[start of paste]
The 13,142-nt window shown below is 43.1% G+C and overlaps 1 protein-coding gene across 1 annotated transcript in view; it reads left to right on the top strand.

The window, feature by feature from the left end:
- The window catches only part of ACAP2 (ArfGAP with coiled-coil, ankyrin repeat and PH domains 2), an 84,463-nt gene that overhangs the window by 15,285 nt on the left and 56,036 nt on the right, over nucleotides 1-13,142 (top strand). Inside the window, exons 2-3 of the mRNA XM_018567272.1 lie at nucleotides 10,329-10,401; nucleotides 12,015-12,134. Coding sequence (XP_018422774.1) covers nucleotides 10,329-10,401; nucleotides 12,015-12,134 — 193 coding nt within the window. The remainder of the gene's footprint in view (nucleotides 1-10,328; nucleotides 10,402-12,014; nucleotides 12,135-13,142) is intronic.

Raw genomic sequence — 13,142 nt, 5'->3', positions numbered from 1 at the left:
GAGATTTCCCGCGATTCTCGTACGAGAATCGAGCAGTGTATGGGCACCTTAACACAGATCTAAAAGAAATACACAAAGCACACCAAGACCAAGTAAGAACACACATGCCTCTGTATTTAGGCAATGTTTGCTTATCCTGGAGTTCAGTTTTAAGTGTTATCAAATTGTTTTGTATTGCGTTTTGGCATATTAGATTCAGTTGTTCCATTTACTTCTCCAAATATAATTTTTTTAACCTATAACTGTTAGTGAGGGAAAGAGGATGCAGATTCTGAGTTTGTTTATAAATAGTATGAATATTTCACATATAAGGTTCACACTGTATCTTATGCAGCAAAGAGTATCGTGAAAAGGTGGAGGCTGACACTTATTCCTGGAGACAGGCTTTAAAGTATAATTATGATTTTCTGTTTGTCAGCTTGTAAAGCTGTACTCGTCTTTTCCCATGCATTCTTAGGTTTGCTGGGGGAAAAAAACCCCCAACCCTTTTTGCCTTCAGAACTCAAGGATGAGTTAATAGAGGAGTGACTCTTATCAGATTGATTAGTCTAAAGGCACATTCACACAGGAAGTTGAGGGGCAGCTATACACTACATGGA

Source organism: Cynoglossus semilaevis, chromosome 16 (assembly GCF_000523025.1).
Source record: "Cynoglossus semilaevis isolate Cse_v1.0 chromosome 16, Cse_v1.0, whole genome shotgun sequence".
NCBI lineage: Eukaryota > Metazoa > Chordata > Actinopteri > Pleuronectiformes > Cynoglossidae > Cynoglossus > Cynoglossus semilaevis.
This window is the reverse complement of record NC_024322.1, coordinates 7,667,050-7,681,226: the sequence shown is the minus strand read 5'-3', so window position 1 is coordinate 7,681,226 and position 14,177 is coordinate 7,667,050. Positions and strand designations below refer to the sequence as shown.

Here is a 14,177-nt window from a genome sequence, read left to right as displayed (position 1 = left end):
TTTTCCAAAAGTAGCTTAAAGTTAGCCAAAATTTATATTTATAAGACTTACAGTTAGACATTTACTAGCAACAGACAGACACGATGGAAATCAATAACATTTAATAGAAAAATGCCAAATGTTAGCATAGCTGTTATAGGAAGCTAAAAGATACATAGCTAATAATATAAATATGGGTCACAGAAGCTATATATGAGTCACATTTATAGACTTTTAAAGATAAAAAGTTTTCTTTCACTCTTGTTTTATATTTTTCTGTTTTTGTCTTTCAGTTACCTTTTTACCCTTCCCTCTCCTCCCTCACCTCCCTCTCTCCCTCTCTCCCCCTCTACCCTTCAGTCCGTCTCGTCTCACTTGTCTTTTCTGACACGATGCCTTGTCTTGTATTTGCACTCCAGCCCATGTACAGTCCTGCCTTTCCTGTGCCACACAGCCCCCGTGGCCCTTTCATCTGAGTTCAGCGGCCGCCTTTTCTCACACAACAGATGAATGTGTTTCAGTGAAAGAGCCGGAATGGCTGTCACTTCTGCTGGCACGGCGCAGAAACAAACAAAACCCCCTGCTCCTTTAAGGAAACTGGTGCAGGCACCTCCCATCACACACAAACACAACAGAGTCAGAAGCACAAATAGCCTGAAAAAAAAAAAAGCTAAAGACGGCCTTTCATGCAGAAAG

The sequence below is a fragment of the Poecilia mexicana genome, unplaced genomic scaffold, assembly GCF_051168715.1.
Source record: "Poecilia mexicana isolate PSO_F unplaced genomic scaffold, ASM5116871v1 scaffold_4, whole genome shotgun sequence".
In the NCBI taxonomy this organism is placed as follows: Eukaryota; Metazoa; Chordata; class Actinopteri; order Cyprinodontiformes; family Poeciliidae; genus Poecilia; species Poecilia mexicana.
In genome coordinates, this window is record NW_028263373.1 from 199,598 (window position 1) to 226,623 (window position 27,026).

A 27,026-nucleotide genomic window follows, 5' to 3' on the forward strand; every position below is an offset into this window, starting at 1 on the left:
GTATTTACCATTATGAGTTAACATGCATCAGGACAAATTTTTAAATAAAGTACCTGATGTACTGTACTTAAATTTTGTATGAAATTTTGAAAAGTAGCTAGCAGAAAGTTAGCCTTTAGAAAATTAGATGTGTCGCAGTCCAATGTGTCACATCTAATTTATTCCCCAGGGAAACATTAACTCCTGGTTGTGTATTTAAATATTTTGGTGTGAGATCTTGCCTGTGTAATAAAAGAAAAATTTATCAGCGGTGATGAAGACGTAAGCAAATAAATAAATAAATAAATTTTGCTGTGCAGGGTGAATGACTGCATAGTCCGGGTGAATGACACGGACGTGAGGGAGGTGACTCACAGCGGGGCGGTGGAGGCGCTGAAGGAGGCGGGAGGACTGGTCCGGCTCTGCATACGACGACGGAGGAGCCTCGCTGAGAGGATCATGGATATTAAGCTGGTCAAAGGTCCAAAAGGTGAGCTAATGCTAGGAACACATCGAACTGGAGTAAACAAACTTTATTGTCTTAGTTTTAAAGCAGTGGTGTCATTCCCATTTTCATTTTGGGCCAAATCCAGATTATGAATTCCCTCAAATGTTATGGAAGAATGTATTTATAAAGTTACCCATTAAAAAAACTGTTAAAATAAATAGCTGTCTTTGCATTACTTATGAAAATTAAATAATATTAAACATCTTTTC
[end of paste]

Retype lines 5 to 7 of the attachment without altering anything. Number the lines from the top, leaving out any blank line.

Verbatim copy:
GAGATTTCCCGCGATTCTCGTACGAGAATCGAGCAGTGTATGGGCACCTTAACACAGATCTAAAAGAAATACACAAAGCACACCAAGACCAAGTAAGAACACACATGCCTCTGTATTTAGGCAATGTTTGCTTATCCTGGAGTTCAGTTTTAAGTGTTATCAAATTGTTTTGTATTGCGTTTTGGCATATTAGATTCAGTTGTTCCATTTACTTCTCCAAATATAATTTTTTTAACCTATAACTGTTAGTGAGGGAAAGAGGATGCAGATTCTGAGTTTGTTTATAAATAGTATGAATATTTCACATATAAGGTTCACACTGTATCTTATGCAGCAAAGAGTATCGTGAAAAGGTGGAGGCTGACACTTATTCCTGGAGACAGGCTTTAAAGTATAATTATGATTTTCTGTTTGTCAGCTTGTAAAGCTGTACTCGTCTTTTCCCATGCATTCTTAGGTTTGCTGGGGGAAAAAAACCCCCAACCCTTTTTGCCTTCAGAACTCAAGGATGAGTTAATAGAGGAGTGACTCTTATCAGATTGATTAGTCTAAAGGCACATTCACACAGGAAGTTGAGGGGCAGCTATACACTACATGGA

Source organism: Cynoglossus semilaevis, chromosome 16 (assembly GCF_000523025.1).
Source record: "Cynoglossus semilaevis isolate Cse_v1.0 chromosome 16, Cse_v1.0, whole genome shotgun sequence".